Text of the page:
Will you meet your recommended dose of nutritional education?

How many hours would you say you’ve spent learning about nutrition in medical school?   When you have the case of the young immigrant child with night blindness, do you have a vitamin deficiency on your differential?  When you check a CBC on your alcoholic patient, do you know why they most likely have macrocytic anemia?  Some of you may be saying, “of course, I know the answers to those questions.”  And that’s great, but I’d say it’s just a start.  These types of scenarios are popular for Step 1/2 review questions, but what about when you’re in clinical practice and you’ve got a patient who is pre-diabetic and wants to avoid going on medications, can you help really help them with this goal?  Although many practitioners can utilize fantastic resources like patient educators and nutritionists, not all have access to these resources.  Furthermore, some of our patients may not have the time or means to participate in these types of interventions.  So it’s up to you, the doctor, to try to fill this role.

When you look back on your medical school career, do you think you can handle this responsibility?  To go back to the first question, how many hours to you really think you’ve received… What do you think you should get?  I’ll admit, very little nutrition is tested on the USMLE exams, but it is extremely valuable to your patients and may affect how you practice medicine.  If you feel comfortable counseling your patients with diet and lifestyle changes, I would propose that you’ll be more likely to try this first rather than just starting a patient on a medication that they may not like to take or could have side effects from.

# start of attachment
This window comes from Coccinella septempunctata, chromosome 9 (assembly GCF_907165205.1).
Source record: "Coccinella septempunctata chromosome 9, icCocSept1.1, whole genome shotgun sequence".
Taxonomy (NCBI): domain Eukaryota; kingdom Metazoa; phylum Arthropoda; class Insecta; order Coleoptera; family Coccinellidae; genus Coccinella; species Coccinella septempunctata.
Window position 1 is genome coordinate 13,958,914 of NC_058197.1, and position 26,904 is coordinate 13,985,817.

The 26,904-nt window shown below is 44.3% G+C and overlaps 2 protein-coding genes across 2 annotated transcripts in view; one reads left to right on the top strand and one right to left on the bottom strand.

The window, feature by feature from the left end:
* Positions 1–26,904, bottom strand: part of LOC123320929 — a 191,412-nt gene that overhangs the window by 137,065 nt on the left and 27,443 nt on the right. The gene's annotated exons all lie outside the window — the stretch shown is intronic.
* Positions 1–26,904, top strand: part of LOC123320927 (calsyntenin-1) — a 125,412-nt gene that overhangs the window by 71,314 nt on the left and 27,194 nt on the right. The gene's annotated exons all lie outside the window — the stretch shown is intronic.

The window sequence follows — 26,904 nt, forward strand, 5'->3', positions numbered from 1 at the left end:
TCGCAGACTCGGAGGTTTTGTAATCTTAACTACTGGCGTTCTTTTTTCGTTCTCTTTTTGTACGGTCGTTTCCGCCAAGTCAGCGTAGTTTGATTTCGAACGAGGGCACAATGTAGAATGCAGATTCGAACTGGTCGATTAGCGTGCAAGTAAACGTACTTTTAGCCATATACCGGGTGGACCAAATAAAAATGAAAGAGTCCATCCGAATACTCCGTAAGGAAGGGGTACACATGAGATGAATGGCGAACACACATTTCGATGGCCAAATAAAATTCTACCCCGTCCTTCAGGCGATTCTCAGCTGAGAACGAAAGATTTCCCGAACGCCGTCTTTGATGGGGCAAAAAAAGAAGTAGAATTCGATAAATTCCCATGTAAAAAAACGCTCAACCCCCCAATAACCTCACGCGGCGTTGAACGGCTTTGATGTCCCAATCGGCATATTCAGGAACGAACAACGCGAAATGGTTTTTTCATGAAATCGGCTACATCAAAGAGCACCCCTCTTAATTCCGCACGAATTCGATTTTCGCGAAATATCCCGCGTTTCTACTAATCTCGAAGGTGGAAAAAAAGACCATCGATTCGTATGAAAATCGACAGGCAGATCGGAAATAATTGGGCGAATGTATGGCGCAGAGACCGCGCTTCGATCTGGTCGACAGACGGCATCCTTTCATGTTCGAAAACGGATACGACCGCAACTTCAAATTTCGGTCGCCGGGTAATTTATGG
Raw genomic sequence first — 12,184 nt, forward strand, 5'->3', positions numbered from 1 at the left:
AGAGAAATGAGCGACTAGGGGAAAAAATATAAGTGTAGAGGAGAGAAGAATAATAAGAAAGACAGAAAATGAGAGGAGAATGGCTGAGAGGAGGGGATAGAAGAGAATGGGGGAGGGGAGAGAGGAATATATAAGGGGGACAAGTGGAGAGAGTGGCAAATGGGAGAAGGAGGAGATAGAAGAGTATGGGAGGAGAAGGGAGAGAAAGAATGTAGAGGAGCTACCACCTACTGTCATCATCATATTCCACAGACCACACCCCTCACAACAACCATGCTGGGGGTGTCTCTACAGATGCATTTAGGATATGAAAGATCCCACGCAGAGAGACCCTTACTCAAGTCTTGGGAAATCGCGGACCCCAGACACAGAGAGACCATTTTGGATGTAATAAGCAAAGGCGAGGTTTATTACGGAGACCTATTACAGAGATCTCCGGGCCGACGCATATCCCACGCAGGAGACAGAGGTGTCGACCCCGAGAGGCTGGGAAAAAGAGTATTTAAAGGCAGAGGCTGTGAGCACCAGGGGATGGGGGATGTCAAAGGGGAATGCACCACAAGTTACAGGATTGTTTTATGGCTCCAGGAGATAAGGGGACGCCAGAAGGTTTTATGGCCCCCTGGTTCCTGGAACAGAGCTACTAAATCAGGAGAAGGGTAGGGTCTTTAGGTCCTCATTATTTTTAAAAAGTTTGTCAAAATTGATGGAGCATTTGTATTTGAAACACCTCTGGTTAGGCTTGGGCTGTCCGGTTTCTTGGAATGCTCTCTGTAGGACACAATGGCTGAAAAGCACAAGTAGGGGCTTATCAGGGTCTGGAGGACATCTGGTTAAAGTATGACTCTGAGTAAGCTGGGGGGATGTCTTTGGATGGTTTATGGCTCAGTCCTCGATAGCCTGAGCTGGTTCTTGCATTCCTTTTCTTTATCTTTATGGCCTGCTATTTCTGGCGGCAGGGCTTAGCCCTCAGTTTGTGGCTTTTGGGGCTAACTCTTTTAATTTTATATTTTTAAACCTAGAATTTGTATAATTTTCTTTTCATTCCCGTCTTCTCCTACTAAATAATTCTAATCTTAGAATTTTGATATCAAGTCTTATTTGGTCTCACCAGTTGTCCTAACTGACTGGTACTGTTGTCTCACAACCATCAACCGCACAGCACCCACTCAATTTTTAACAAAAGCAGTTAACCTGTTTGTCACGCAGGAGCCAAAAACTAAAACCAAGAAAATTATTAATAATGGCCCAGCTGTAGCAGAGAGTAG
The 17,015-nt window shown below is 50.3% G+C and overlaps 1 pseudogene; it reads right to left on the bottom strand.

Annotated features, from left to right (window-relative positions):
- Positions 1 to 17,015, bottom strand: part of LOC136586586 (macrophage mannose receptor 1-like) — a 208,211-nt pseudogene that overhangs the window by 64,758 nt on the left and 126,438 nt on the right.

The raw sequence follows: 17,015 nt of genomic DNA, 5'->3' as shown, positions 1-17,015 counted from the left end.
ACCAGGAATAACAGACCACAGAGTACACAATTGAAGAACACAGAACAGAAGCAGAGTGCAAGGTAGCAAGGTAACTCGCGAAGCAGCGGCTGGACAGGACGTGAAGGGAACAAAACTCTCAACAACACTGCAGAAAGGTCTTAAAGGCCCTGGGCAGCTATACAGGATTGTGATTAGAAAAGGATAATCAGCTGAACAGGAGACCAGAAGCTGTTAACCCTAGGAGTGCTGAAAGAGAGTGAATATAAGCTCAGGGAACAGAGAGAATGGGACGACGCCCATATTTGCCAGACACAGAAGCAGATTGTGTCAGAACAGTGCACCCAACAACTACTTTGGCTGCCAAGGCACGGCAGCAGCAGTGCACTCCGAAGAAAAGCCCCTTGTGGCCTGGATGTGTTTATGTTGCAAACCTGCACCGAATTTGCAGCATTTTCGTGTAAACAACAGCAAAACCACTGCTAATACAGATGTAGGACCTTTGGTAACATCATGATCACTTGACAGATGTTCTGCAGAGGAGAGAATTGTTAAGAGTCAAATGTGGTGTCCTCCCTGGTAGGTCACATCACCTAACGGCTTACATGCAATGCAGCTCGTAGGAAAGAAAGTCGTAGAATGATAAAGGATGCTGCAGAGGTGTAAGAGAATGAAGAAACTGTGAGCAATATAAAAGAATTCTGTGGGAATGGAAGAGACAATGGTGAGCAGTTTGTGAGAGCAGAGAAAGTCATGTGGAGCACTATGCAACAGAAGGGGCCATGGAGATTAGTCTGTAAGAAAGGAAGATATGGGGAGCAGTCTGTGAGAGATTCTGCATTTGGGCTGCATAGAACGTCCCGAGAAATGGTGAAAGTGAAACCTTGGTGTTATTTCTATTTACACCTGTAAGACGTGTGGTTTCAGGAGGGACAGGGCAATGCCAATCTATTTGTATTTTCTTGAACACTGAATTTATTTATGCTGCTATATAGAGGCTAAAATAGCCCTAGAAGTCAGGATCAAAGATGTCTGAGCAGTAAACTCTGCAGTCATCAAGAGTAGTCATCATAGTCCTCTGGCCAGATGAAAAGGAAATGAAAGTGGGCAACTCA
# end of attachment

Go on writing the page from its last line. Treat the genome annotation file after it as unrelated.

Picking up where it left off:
It took me about 10 minutes of googling, but I eventually found the National Academy of Science’s 2004 recommendations for nutritional education in medical school.  And the magic number? 25 hours.

A study published in 2014 surveyed all 127 US accredited medical schools, 106 of which responded, and found that only 27% achieved the 25+ hours of nutritional education goal (surveyed 2008-2009) with an average of 19.6 hrs.

Source: http://www.ncbi.nlm.nih.gov/pmc/articles/PMC4042309/

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